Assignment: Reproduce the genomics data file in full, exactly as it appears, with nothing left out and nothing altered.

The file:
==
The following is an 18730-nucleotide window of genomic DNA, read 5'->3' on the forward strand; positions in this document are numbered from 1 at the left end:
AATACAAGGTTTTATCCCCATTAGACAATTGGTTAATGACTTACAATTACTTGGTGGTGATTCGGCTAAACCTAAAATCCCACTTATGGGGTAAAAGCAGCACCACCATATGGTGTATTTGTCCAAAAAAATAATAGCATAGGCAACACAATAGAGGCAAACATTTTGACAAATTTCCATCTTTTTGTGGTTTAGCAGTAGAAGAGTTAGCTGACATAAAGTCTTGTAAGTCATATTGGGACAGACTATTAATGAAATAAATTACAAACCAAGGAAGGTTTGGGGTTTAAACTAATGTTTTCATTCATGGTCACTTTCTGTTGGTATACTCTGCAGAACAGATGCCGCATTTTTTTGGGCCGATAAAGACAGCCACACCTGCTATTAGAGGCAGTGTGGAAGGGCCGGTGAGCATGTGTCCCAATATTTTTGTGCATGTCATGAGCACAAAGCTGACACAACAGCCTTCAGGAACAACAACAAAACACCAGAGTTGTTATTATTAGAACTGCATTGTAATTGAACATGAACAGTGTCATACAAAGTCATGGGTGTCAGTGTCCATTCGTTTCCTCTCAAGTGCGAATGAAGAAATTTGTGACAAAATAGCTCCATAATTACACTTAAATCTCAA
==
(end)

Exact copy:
The following is an 18730-nucleotide window of genomic DNA, read 5'->3' on the forward strand; positions in this document are numbered from 1 at the left end:
AATACAAGGTTTTATCCCCATTAGACAATTGGTTAATGACTTACAATTACTTGGTGGTGATTCGGCTAAACCTAAAATCCCACTTATGGGGTAAAAGCAGCACCACCATATGGTGTATTTGTCCAAAAAAATAATAGCATAGGCAACACAATAGAGGCAAACATTTTGACAAATTTCCATCTTTTTGTGGTTTAGCAGTAGAAGAGTTAGCTGACATAAAGTCTTGTAAGTCATATTGGGACAGACTATTAATGAAATAAATTACAAACCAAGGAAGGTTTGGGGTTTAAACTAATGTTTTCATTCATGGTCACTTTCTGTTGGTATACTCTGCAGAACAGATGCCGCATTTTTTTGGGCCGATAAAGACAGCCACACCTGCTATTAGAGGCAGTGTGGAAGGGCCGGTGAGCATGTGTCCCAATATTTTTGTGCATGTCATGAGCACAAAGCTGACACAACAGCCTTCAGGAACAACAACAAAACACCAGAGTTGTTATTATTAGAACTGCATTGTAATTGAACATGAACAGTGTCATACAAAGTCATGGGTGTCAGTGTCCATTCGTTTCCTCTCAAGTGCGAATGAAGAAATTTGTGACAAAATAGCTCCATAATTACACTTAAATCTCAA